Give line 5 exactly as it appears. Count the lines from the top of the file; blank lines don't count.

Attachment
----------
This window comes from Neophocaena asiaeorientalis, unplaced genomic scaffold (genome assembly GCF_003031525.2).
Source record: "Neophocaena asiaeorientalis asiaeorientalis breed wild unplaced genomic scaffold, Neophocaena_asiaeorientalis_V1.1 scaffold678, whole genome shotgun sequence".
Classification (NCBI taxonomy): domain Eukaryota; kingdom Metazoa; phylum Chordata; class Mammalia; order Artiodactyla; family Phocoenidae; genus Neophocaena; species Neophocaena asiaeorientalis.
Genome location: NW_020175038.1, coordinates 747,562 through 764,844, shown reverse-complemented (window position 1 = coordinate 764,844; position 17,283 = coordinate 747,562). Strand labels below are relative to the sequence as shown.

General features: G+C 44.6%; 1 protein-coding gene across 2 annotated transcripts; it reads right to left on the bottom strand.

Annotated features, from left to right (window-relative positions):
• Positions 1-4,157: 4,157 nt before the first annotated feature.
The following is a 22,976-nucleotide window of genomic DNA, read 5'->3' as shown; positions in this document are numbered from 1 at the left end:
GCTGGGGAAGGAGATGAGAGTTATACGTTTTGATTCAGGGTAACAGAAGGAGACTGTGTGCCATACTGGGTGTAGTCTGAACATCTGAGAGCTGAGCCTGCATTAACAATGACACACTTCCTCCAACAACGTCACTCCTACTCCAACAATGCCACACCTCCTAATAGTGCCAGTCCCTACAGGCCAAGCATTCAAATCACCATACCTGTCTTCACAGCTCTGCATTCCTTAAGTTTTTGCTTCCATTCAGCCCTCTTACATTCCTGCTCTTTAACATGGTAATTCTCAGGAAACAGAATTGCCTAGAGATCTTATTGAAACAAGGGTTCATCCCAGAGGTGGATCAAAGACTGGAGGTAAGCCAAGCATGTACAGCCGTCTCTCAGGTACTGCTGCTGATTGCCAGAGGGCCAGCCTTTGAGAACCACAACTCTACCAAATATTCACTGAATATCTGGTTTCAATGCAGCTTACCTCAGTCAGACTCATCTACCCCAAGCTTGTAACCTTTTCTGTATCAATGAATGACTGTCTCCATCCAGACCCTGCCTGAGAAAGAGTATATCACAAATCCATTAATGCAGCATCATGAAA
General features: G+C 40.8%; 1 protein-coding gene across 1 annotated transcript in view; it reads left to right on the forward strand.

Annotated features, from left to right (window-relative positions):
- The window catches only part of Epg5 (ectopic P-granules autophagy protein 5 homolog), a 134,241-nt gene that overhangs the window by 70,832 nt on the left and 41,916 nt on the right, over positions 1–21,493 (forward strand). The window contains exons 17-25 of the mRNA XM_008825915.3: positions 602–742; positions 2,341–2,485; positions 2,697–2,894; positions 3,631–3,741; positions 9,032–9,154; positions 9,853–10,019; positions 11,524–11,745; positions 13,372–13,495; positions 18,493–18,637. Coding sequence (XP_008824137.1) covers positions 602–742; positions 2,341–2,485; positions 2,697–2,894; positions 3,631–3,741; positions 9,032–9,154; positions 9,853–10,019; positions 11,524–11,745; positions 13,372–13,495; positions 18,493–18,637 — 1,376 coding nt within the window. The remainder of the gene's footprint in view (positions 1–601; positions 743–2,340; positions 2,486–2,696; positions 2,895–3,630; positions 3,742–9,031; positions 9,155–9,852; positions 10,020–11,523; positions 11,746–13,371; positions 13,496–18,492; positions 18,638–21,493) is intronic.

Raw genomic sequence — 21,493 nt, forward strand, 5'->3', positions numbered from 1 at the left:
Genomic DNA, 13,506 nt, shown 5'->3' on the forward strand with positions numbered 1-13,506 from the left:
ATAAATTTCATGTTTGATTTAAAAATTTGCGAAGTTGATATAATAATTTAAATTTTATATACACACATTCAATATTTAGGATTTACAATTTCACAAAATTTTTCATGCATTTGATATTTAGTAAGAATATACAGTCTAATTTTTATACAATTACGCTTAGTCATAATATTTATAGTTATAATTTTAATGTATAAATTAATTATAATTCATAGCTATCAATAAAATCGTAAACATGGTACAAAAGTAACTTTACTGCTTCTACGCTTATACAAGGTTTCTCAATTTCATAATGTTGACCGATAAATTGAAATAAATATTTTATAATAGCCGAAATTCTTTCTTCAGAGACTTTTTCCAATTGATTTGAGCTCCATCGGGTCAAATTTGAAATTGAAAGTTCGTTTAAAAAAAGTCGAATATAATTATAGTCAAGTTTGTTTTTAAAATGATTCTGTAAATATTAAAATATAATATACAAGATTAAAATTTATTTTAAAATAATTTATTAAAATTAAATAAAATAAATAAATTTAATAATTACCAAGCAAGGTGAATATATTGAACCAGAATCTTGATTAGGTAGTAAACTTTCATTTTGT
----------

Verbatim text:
General features: G+C 44.6%; 1 protein-coding gene across 2 annotated transcripts; it reads right to left on the bottom strand.